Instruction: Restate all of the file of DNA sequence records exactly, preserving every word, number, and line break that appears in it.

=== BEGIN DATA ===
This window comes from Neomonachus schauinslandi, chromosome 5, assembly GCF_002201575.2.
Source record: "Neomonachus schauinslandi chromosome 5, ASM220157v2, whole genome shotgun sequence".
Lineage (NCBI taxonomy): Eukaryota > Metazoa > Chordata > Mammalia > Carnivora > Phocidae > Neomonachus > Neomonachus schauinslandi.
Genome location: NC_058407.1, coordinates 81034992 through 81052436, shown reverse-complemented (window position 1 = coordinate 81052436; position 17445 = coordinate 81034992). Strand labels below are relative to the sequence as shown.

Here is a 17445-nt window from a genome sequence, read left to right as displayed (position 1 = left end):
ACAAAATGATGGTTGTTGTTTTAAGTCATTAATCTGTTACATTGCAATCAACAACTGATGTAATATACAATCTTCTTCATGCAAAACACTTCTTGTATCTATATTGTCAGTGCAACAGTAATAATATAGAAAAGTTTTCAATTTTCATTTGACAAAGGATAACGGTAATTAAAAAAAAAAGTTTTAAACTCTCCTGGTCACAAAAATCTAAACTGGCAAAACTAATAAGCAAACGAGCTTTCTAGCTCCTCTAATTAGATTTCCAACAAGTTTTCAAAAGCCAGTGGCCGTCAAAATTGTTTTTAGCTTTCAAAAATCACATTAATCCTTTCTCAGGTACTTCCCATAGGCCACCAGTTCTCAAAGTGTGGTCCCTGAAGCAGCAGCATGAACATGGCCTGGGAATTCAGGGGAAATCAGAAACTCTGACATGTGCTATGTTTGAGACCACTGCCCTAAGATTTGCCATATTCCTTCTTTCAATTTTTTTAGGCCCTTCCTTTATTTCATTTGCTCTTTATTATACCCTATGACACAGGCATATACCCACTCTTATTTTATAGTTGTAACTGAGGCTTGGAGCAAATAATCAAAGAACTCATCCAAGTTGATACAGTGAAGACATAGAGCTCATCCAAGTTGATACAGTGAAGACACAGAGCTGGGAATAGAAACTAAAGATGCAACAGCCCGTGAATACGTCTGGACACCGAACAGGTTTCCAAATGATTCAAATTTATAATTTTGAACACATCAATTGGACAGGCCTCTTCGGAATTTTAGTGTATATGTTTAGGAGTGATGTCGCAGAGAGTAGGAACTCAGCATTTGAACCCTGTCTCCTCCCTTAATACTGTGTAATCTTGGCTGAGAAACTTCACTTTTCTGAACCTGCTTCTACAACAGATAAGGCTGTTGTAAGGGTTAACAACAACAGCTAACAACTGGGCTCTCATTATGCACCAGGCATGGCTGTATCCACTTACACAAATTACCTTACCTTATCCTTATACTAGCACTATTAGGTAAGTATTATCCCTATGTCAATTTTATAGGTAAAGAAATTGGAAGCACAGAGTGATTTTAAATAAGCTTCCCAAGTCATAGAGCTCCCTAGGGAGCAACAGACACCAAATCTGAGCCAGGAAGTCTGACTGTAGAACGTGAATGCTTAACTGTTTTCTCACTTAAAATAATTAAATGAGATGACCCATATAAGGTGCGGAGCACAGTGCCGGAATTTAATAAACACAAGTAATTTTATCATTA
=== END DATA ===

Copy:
This window comes from Neomonachus schauinslandi, chromosome 5, assembly GCF_002201575.2.
Source record: "Neomonachus schauinslandi chromosome 5, ASM220157v2, whole genome shotgun sequence".
Lineage (NCBI taxonomy): Eukaryota > Metazoa > Chordata > Mammalia > Carnivora > Phocidae > Neomonachus > Neomonachus schauinslandi.
Genome location: NC_058407.1, coordinates 81034992 through 81052436, shown reverse-complemented (window position 1 = coordinate 81052436; position 17445 = coordinate 81034992). Strand labels below are relative to the sequence as shown.

Here is a 17445-nt window from a genome sequence, read left to right as displayed (position 1 = left end):
ACAAAATGATGGTTGTTGTTTTAAGTCATTAATCTGTTACATTGCAATCAACAACTGATGTAATATACAATCTTCTTCATGCAAAACACTTCTTGTATCTATATTGTCAGTGCAACAGTAATAATATAGAAAAGTTTTCAATTTTCATTTGACAAAGGATAACGGTAATTAAAAAAAAAAGTTTTAAACTCTCCTGGTCACAAAAATCTAAACTGGCAAAACTAATAAGCAAACGAGCTTTCTAGCTCCTCTAATTAGATTTCCAACAAGTTTTCAAAAGCCAGTGGCCGTCAAAATTGTTTTTAGCTTTCAAAAATCACATTAATCCTTTCTCAGGTACTTCCCATAGGCCACCAGTTCTCAAAGTGTGGTCCCTGAAGCAGCAGCATGAACATGGCCTGGGAATTCAGGGGAAATCAGAAACTCTGACATGTGCTATGTTTGAGACCACTGCCCTAAGATTTGCCATATTCCTTCTTTCAATTTTTTTAGGCCCTTCCTTTATTTCATTTGCTCTTTATTATACCCTATGACACAGGCATATACCCACTCTTATTTTATAGTTGTAACTGAGGCTTGGAGCAAATAATCAAAGAACTCATCCAAGTTGATACAGTGAAGACATAGAGCTCATCCAAGTTGATACAGTGAAGACACAGAGCTGGGAATAGAAACTAAAGATGCAACAGCCCGTGAATACGTCTGGACACCGAACAGGTTTCCAAATGATTCAAATTTATAATTTTGAACACATCAATTGGACAGGCCTCTTCGGAATTTTAGTGTATATGTTTAGGAGTGATGTCGCAGAGAGTAGGAACTCAGCATTTGAACCCTGTCTCCTCCCTTAATACTGTGTAATCTTGGCTGAGAAACTTCACTTTTCTGAACCTGCTTCTACAACAGATAAGGCTGTTGTAAGGGTTAACAACAACAGCTAACAACTGGGCTCTCATTATGCACCAGGCATGGCTGTATCCACTTACACAAATTACCTTACCTTATCCTTATACTAGCACTATTAGGTAAGTATTATCCCTATGTCAATTTTATAGGTAAAGAAATTGGAAGCACAGAGTGATTTTAAATAAGCTTCCCAAGTCATAGAGCTCCCTAGGGAGCAACAGACACCAAATCTGAGCCAGGAAGTCTGACTGTAGAACGTGAATGCTTAACTGTTTTCTCACTTAAAATAATTAAATGAGATGACCCATATAAGGTGCGGAGCACAGTGCCGGAATTTAATAAACACAAGTAATTTTATCATTA